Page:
Clayton Kershaw's Poor Final Tuneup Proves He's Baseball's Best Pitcher

Harold FriendChief Writer IApril 4, 2012

SURPRISE, AZ - MARCH 09:  Starting pitcher Clayton Kershaw #22 of the Los Angeles Dodgers pitches against the Texas Rangers during the spring training game at Surprise Stadium on March 9, 2012 in Surprise, Arizona.  (Photo by Christian Petersen/Getty Images)
Christian Petersen/Getty Images

Do you want to know what makes Clayton Kershaw baseball's best pitcher?  It can be summed up simply by something Kershaw said after his poor outing against the Arizona Diamondbacks a few days ago.

"I gave up runs and hits," Kershaw said after he allowed three runs, six hits and a walk in 3.2 innings of work.

The great ones never want to be scored upon. Just ask Sandy Koufax, Bob Gibson or Tom Seaver. The desire to excel is a necessary ingredient for reaching greatness.

Kershaw is a realist. He was bothered but not worried by his poor outing, which was his last tuneup before he pitches in the Los Angeles Dodgers' opener on April 5 against the San Diego Padres.

How does Kershaw feel about giving up runs and even some hits?

"It's usually what constitutes a bad outing," he told reporters.

Sometimes a pitcher thinks that he is ready but events reveal otherwise. Against the Diamondbacks, Kershaw needed 25 pitches to get out of the first inning. Jason Kubel touched him for a two-run home run, which temporarily frustrated Kershaw.

"I was deep into a lot of counts, throwing too many pitches," he said.

The Dodgers brain trust is far from being worried. Every pitcher, especially in spring training, has an off day. No matter what a player says about bearing down all the time, exhibition games don't count.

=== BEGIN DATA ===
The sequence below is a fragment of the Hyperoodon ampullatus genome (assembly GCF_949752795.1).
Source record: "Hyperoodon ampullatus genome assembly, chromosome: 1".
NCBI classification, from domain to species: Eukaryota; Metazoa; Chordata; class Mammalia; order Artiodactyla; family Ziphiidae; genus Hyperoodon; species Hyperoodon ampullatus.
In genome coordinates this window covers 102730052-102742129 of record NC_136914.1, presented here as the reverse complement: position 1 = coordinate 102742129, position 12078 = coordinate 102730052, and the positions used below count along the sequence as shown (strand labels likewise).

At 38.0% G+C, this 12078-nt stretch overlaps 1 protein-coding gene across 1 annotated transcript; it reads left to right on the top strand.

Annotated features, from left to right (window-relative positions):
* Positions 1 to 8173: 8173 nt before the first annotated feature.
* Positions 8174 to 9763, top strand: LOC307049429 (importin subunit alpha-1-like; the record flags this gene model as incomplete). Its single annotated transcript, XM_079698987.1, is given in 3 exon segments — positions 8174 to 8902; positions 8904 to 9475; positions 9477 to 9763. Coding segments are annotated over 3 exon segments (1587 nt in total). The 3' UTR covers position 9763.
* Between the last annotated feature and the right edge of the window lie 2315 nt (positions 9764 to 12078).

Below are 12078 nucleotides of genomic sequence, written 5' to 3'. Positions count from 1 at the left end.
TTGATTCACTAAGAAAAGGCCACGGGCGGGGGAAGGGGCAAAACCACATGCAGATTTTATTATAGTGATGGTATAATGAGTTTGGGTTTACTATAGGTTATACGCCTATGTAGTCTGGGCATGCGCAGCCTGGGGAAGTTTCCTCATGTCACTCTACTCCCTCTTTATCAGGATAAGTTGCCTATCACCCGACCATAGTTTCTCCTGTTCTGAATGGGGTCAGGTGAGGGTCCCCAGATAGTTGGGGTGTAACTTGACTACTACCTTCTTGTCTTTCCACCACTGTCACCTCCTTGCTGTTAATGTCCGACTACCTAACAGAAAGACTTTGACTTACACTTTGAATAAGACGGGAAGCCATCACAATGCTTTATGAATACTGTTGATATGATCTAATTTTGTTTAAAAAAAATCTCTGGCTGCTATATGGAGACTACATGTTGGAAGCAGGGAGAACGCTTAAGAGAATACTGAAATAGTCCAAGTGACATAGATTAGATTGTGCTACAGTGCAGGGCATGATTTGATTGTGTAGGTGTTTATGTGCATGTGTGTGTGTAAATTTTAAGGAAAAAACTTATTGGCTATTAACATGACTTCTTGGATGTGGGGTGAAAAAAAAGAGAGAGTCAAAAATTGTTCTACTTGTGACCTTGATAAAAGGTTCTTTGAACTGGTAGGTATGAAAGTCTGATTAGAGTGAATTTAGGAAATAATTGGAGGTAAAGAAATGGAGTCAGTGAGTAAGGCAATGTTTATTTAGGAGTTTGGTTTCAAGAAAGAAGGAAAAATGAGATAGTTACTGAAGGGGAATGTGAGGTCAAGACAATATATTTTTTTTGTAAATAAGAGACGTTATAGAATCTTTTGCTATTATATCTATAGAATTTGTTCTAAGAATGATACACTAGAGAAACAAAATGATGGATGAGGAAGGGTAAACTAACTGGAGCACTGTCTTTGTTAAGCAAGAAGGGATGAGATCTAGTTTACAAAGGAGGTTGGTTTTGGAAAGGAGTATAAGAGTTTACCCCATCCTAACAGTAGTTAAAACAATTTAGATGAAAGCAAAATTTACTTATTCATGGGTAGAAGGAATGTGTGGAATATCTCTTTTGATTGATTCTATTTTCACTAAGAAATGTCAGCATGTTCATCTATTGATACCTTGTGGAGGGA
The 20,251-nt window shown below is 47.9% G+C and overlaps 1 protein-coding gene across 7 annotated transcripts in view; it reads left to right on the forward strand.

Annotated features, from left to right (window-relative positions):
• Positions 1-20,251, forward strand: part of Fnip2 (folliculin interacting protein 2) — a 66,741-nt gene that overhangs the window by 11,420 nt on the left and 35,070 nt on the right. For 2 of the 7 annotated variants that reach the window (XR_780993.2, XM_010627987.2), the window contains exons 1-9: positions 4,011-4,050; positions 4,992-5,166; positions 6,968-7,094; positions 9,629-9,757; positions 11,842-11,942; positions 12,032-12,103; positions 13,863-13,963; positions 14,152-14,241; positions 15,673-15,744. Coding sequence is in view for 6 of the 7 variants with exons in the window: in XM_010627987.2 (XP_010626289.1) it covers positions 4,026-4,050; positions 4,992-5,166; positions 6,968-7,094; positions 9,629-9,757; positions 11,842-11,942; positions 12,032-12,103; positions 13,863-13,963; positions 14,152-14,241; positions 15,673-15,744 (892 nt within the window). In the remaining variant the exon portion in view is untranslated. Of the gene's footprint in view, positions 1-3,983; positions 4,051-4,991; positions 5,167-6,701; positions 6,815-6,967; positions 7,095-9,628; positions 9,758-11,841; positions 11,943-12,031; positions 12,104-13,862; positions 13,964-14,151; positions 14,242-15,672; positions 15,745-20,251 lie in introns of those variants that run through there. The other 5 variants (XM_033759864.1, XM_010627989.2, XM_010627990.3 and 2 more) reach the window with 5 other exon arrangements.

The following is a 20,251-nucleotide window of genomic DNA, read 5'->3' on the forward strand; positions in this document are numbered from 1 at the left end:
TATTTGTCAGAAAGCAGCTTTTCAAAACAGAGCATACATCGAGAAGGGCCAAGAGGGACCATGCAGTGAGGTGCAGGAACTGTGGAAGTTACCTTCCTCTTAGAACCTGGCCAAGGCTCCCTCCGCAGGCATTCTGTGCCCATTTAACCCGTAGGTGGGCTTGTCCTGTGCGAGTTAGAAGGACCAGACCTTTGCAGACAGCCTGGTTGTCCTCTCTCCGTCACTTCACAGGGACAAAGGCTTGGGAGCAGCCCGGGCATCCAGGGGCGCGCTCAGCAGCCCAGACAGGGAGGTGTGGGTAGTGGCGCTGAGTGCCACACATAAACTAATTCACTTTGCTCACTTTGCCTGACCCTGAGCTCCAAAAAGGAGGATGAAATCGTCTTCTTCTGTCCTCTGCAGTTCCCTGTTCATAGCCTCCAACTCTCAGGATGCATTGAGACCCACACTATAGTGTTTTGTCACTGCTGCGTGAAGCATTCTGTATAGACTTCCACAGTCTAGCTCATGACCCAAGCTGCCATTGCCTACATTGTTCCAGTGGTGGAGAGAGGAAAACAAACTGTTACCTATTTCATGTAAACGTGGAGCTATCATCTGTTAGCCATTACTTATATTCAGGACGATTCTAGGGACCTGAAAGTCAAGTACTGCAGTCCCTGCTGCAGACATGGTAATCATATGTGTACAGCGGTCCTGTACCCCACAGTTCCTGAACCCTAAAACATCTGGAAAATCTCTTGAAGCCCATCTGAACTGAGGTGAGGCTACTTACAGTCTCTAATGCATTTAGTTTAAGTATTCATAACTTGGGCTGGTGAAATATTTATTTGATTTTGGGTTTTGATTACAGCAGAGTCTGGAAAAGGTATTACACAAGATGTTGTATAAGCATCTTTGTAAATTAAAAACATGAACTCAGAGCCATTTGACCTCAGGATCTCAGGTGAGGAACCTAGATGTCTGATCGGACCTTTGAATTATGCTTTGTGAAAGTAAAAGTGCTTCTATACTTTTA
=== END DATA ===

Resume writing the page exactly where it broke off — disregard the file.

Pitching coach Rick Honeycutt discounted the performance completely.

"He's got the type of personality that's never going to be satisfied," said Honeycutt. "It's what makes him so good."

Don Mattingly, who faced a few great pitchers during his playing days, knows Kershaw well.

 "He's ready," Mattingly said. "He's healthy. He's built up. The only thing I worry about him any time is that he's putting pressure on himself to be perfect and not letting it happen."

Despite the poor outing, Kershaw finished spring training with a 2.45 ERA in 22 innings. He had been Clayton Kershaw in his other appearances, allowing only three runs in 18.1 innings.

"I like to pitch well no matter when I go out there," Kershaw said. "It is no fun to pitch bad. It doesn't count until April 5th so hopefully all the bad ones are out of my system."

The Dodgers and their fans may worry about their other four starters, but Kershaw is on his way to being Sandy Koufax with a long career.